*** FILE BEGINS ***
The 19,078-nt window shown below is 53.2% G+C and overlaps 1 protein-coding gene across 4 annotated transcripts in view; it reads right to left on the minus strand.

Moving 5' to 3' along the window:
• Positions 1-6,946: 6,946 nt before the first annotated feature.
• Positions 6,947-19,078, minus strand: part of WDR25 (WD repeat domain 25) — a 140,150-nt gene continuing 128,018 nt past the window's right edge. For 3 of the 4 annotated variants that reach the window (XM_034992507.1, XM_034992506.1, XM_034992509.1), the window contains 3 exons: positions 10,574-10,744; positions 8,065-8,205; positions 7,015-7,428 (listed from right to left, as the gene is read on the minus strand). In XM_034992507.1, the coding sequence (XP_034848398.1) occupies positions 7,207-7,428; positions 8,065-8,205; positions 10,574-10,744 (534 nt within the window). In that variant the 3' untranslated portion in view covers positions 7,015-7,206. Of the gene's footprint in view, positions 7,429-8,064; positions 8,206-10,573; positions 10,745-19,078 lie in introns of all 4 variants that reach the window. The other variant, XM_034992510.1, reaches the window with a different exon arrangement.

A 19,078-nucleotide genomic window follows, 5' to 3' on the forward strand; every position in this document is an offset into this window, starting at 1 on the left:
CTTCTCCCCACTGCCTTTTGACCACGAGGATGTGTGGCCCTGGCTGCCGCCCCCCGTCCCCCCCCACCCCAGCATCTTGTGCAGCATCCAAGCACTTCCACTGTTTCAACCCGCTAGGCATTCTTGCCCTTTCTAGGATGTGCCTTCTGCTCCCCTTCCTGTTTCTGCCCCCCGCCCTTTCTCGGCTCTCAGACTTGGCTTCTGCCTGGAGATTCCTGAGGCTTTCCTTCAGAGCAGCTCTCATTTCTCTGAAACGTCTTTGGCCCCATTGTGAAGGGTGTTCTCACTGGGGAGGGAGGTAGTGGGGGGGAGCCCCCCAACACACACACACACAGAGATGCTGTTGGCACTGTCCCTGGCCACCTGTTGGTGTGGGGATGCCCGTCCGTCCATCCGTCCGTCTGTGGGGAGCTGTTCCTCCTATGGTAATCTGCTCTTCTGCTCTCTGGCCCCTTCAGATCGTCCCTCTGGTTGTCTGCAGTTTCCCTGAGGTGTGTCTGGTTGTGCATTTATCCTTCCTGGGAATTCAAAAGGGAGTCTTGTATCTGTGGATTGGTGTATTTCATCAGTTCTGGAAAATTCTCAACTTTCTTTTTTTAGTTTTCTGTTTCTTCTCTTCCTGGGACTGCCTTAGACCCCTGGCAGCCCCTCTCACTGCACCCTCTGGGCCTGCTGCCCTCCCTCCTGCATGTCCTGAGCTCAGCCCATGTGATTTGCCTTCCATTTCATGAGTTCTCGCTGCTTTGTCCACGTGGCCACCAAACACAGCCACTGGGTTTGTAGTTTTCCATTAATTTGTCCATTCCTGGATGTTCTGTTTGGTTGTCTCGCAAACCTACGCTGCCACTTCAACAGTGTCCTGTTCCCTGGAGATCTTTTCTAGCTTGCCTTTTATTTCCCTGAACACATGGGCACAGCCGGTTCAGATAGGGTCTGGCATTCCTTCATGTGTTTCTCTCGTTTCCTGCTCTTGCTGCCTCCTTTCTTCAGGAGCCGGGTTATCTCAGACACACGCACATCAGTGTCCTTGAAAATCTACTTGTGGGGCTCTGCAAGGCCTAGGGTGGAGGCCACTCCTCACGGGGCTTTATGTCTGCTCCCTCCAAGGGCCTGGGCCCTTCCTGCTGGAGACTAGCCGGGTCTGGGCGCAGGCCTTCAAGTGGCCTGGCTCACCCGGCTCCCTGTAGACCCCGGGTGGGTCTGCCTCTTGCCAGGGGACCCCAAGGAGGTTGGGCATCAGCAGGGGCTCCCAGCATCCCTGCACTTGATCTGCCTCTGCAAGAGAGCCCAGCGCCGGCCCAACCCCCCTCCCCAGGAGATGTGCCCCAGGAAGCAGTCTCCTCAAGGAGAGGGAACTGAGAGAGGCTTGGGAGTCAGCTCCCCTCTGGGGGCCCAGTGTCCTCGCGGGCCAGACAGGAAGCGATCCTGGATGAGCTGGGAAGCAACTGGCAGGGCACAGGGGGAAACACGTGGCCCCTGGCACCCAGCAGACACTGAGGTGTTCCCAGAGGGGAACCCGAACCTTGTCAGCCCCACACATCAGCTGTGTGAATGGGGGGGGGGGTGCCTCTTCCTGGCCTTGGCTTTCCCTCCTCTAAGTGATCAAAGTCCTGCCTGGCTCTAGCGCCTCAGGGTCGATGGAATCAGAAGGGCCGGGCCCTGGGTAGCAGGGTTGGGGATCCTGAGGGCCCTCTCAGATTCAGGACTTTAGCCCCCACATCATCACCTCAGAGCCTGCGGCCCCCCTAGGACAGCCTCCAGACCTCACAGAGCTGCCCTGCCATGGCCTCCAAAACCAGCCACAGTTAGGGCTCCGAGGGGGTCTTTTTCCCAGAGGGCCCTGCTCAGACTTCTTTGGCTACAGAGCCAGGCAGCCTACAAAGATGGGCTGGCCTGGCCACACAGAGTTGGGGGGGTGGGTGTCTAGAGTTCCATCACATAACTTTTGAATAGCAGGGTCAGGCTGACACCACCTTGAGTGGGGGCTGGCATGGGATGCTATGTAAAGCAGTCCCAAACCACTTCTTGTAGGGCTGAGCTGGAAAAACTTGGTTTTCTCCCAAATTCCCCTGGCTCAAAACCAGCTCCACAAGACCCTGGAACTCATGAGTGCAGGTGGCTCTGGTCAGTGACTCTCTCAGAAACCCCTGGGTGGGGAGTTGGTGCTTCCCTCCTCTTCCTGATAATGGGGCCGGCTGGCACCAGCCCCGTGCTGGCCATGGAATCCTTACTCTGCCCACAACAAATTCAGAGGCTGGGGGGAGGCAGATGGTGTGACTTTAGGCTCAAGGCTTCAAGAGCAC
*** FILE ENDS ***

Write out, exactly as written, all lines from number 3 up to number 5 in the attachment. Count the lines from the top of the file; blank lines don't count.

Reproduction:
• Positions 1-6,946: 6,946 nt before the first annotated feature.
• Positions 6,947-19,078, minus strand: part of WDR25 (WD repeat domain 25) — a 140,150-nt gene continuing 128,018 nt past the window's right edge. For 3 of the 4 annotated variants that reach the window (XM_034992507.1, XM_034992506.1, XM_034992509.1), the window contains 3 exons: positions 10,574-10,744; positions 8,065-8,205; positions 7,015-7,428 (listed from right to left, as the gene is read on the minus strand). In XM_034992507.1, the coding sequence (XP_034848398.1) occupies positions 7,207-7,428; positions 8,065-8,205; positions 10,574-10,744 (534 nt within the window). In that variant the 3' untranslated portion in view covers positions 7,015-7,206. Of the gene's footprint in view, positions 7,429-8,064; positions 8,206-10,573; positions 10,745-19,078 lie in introns of all 4 variants that reach the window. The other variant, XM_034992510.1, reaches the window with a different exon arrangement.

A 19,078-nucleotide genomic window follows, 5' to 3' on the forward strand; every position in this document is an offset into this window, starting at 1 on the left: